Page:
The highs and lows: My fiance and I have postponed our wedding until we know what happens with Sen. Graham’s campaign. Mrs. Graham teased the senator about how I was yet another person who was putting her life on hold for him.
From Becky Diamond, covering Sen. John Kerry:
The road routine: I’ve covered wars in Iraq, the West Bank/Gaza Strip, Southern Sudan and the rebuilding of Bosnia and Kosovo-all as a one-woman band. I always work alone, shooting, editing, reporting and producing. This is more intense. I’m so tired at the end of every day that I fall asleep in my clothes with the television still on. I am an avid rock climber. To stay in shape I do pull-ups on the hotel room doorframe.
The equipment: Every time I turn on my Sony PD-150 video camera with my wide-angle lens and extra-sensitive shotgun microphone, I smile. My wireless microphone is very moody. I often end up using only my shotgun. I’m schlepping about 20 pounds of gear to every event. It can be draining, but you need it all. I have to arrive an hour and a half early to the airport because I get selected for that special screening every single time.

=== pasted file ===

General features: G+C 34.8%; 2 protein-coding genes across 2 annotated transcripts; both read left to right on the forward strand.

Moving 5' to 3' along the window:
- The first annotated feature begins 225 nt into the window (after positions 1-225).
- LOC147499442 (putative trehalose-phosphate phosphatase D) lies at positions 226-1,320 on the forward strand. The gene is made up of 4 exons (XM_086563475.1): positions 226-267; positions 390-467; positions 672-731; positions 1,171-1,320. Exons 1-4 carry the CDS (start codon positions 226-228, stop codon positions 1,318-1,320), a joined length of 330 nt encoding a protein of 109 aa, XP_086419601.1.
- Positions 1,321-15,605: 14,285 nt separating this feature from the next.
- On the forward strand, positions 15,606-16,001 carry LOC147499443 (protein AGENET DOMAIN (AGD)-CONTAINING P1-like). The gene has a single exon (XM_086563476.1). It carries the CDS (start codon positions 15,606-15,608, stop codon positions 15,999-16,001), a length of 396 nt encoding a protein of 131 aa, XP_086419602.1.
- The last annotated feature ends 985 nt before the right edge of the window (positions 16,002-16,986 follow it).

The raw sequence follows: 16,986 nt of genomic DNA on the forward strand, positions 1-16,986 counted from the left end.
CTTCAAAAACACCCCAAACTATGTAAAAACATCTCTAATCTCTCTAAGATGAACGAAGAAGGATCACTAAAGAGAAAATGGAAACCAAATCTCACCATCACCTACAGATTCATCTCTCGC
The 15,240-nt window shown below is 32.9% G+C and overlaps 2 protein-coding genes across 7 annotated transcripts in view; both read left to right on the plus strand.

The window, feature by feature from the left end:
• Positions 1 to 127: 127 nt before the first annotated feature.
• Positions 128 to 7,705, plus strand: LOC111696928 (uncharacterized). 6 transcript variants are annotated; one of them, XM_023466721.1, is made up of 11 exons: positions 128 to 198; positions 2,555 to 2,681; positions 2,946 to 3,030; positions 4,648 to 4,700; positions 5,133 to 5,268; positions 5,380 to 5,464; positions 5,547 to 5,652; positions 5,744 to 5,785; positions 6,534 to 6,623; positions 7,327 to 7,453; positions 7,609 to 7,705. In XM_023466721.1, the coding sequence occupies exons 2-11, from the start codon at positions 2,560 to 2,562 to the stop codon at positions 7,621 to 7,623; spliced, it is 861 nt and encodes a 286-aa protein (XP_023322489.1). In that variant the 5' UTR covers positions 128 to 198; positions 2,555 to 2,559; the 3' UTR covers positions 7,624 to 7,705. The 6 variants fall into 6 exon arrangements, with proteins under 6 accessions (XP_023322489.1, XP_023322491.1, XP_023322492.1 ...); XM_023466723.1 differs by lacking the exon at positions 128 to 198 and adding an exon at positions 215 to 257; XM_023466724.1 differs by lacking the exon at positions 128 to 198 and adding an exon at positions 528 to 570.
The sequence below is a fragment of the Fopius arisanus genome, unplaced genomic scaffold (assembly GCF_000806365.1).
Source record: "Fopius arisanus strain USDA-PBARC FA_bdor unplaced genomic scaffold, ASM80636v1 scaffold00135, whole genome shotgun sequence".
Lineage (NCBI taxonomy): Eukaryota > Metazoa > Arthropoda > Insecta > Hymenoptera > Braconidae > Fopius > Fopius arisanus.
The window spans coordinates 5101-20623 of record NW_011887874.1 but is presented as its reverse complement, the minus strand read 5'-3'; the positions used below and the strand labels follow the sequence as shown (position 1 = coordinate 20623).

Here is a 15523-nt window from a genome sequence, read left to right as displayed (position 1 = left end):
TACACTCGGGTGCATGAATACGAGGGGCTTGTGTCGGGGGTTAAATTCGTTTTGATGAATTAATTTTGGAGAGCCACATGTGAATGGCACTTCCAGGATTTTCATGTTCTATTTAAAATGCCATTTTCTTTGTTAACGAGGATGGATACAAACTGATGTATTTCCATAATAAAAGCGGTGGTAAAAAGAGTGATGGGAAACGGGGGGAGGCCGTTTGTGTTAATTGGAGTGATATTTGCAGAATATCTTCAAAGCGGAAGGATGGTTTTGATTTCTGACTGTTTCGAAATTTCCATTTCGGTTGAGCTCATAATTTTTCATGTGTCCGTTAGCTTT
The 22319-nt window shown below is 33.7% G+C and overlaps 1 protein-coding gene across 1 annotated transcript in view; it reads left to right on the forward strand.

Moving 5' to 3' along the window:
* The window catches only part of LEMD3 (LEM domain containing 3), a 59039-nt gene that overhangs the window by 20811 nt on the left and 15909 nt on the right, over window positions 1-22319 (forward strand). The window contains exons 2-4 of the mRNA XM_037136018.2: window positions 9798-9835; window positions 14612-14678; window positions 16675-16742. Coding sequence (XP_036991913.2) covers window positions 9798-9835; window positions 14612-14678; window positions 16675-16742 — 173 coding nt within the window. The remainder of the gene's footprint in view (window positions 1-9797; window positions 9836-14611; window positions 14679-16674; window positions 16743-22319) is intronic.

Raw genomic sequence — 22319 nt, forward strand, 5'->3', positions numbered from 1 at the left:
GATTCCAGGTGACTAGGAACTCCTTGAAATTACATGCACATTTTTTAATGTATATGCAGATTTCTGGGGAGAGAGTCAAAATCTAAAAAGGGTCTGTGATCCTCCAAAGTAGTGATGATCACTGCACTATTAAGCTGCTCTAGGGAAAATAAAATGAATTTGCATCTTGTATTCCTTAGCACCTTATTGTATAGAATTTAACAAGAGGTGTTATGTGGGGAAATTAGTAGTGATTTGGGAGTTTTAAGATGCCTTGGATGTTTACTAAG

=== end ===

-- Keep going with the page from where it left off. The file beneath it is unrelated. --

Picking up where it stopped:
The highs and lows: The love of my life is a fighter pilot for the U.S. Marine Corp stationed in Scotland. He’s very politically savvy and opinionated. He challenges me to think critically. I am smarter because of him.
From Tom Llamas, covering the Rev. Al Sharpton:
The road routine: I was up for 30 hours during our launch week. I read somewhere that if you nap with your legs up (on a pillow) your body thinks you’ve slept longer. It doesn’t work. I take a pair of khaki pants and three to four dress shirts with me. I also take a sports jacket. Socks and items like that I wash at the hotel. I eat when I can and drink lots of caffeine. I make friends with anyone who works at my hotel because you inevitably need their help.